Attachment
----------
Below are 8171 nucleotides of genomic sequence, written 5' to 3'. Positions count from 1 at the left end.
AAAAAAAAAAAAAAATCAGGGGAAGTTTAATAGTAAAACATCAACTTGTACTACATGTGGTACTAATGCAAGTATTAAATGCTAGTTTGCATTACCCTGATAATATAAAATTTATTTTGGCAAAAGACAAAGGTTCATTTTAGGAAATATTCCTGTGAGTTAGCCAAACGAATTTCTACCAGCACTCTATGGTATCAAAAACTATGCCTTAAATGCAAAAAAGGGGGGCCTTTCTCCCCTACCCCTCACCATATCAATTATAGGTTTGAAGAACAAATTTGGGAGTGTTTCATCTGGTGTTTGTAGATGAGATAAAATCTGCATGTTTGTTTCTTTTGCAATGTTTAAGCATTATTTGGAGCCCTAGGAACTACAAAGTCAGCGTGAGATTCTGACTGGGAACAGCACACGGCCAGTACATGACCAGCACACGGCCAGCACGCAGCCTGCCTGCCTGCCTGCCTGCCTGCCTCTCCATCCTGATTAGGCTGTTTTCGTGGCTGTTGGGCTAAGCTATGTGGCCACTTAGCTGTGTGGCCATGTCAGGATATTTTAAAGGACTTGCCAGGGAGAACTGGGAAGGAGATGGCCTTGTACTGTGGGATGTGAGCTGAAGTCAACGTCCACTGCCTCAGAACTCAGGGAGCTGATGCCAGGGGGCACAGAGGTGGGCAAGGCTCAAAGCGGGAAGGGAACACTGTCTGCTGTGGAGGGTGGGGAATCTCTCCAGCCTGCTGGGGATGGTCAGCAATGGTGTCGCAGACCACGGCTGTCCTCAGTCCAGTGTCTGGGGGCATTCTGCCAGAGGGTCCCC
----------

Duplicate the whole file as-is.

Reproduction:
Below are 8171 nucleotides of genomic sequence, written 5' to 3'. Positions count from 1 at the left end.
AAAAAAAAAAAAAAATCAGGGGAAGTTTAATAGTAAAACATCAACTTGTACTACATGTGGTACTAATGCAAGTATTAAATGCTAGTTTGCATTACCCTGATAATATAAAATTTATTTTGGCAAAAGACAAAGGTTCATTTTAGGAAATATTCCTGTGAGTTAGCCAAACGAATTTCTACCAGCACTCTATGGTATCAAAAACTATGCCTTAAATGCAAAAAAGGGGGGCCTTTCTCCCCTACCCCTCACCATATCAATTATAGGTTTGAAGAACAAATTTGGGAGTGTTTCATCTGGTGTTTGTAGATGAGATAAAATCTGCATGTTTGTTTCTTTTGCAATGTTTAAGCATTATTTGGAGCCCTAGGAACTACAAAGTCAGCGTGAGATTCTGACTGGGAACAGCACACGGCCAGTACATGACCAGCACACGGCCAGCACGCAGCCTGCCTGCCTGCCTGCCTGCCTGCCTCTCCATCCTGATTAGGCTGTTTTCGTGGCTGTTGGGCTAAGCTATGTGGCCACTTAGCTGTGTGGCCATGTCAGGATATTTTAAAGGACTTGCCAGGGAGAACTGGGAAGGAGATGGCCTTGTACTGTGGGATGTGAGCTGAAGTCAACGTCCACTGCCTCAGAACTCAGGGAGCTGATGCCAGGGGGCACAGAGGTGGGCAAGGCTCAAAGCGGGAAGGGAACACTGTCTGCTGTGGAGGGTGGGGAATCTCTCCAGCCTGCTGGGGATGGTCAGCAATGGTGTCGCAGACCACGGCTGTCCTCAGTCCAGTGTCTGGGGGCATTCTGCCAGAGGGTCCCC